HTTP Pipelining performance

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HTTP Pipelining performance

Boris Zbarsky
I've been looking at the way we kick off loads (due to working on bug
84582 again), and I am once again reminded of how nice pipelining would
be.  For example, in the following code:

   <link rel="stylesheet" ...>
   <script />
   Lots of body HTML.

We currently don't kick off the script load until the stylesheet loads.
  If bug 84582 is fixed, we'd kick off the load immediately, but it
wouldn't hit the wire until either the sheet loads or the page HTML
finishes coming in (2 connections per server limit, with keepalive).  Of
course if pipelining were enabled we could kick off the script load

I realize pipelining is hard to do because of server issues, but do we
at least know which servers have problems?  Or have a list of servers
known to not have problems?

If we do, it seems to me that we could just maintain a cache of
host+port -> boolean indicating whether the server supports pipelining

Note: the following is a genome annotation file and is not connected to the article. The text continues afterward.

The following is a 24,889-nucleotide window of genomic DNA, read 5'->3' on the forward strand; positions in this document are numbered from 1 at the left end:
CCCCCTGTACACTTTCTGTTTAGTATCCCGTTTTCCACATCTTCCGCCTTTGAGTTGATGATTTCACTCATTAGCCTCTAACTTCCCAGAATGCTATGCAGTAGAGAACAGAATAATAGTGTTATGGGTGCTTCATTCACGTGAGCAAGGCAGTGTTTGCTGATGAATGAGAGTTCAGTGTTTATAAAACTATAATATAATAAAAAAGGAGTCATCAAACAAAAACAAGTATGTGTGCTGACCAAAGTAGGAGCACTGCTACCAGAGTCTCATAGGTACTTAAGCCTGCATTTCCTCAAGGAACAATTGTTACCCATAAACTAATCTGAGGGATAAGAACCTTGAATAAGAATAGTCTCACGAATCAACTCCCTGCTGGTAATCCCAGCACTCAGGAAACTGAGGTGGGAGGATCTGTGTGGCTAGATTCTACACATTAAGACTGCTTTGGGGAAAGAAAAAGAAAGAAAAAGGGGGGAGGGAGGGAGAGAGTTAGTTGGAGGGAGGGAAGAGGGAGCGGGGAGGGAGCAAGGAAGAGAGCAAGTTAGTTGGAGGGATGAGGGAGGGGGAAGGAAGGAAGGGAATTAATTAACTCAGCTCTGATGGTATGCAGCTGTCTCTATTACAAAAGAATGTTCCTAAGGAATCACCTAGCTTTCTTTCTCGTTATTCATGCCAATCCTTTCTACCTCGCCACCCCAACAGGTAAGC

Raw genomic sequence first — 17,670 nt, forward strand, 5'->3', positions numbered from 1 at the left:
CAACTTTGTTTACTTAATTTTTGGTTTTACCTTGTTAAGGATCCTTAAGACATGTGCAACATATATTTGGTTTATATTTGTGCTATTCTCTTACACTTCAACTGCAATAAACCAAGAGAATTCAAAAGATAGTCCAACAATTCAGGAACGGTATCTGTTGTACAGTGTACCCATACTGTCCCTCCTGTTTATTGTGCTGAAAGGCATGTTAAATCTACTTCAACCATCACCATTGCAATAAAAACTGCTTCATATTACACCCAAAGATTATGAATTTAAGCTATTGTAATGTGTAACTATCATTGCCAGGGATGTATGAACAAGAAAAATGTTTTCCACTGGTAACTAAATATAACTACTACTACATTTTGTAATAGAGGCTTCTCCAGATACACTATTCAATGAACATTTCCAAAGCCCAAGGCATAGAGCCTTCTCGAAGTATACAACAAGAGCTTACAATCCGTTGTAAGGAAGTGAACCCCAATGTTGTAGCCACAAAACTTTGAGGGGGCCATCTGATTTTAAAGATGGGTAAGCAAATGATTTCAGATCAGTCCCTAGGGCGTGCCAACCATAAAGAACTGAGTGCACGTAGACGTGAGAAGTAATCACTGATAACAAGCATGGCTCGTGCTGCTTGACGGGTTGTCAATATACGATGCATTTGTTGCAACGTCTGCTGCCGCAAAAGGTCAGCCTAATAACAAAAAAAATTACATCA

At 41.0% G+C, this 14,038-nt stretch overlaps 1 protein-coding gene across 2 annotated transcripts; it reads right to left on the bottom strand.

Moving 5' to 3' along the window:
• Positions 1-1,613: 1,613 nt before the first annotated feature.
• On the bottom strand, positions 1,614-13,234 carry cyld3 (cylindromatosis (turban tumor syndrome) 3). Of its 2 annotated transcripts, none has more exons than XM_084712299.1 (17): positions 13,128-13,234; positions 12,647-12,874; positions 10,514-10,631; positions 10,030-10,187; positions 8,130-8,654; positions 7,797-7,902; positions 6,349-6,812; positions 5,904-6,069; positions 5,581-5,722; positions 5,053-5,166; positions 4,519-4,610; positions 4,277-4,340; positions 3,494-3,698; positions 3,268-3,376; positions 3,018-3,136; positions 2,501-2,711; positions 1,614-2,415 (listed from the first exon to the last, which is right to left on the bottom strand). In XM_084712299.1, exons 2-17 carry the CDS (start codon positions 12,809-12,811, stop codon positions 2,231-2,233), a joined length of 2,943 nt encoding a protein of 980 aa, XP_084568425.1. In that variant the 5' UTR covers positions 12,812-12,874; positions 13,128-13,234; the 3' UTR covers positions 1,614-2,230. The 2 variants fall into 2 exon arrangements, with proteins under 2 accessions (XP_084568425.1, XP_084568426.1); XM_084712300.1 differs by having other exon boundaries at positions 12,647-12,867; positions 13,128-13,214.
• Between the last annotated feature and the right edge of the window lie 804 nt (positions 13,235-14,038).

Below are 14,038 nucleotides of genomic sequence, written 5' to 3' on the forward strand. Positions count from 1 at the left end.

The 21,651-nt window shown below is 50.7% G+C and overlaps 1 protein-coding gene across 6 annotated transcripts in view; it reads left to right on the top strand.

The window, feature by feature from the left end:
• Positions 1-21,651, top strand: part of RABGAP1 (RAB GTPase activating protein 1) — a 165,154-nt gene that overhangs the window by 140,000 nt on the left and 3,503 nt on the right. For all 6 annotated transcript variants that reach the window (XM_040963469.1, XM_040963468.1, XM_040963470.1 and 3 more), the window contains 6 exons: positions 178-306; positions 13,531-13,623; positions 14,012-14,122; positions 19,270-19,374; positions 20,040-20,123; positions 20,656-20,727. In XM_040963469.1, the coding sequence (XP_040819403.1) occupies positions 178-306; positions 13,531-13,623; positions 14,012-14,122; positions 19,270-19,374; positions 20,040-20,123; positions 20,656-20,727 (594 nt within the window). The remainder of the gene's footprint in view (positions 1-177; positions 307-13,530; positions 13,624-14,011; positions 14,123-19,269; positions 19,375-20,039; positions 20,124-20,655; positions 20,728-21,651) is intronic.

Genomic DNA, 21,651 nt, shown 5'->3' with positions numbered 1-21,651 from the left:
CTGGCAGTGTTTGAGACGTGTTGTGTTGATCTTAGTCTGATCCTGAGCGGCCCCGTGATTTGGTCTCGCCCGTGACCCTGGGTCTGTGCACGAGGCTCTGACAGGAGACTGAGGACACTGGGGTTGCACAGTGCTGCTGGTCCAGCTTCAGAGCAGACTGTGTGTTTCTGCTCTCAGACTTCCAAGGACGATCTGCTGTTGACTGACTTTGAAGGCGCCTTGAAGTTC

in necko.  If something's not in the cache, default to no pipelining.
When we get a response from the server, look at the Server: header and
populate the cache accordingly... (either default to true and set false
if the server is on a blacklist, or default false and set true if server
is on a whitelist or something).  That way the original connection that
we fetch the page HTML over will not be pipelined, but the second
connection that we set up once we need to start getting
images/scripts/styles would be.  We could even close the non-pipelined
connection once we have all the HTML and reopen a pipelined one or

Of course all this is predicated on pipelining really helping
performance.  It seems like it should, but do we have any hard data on this?

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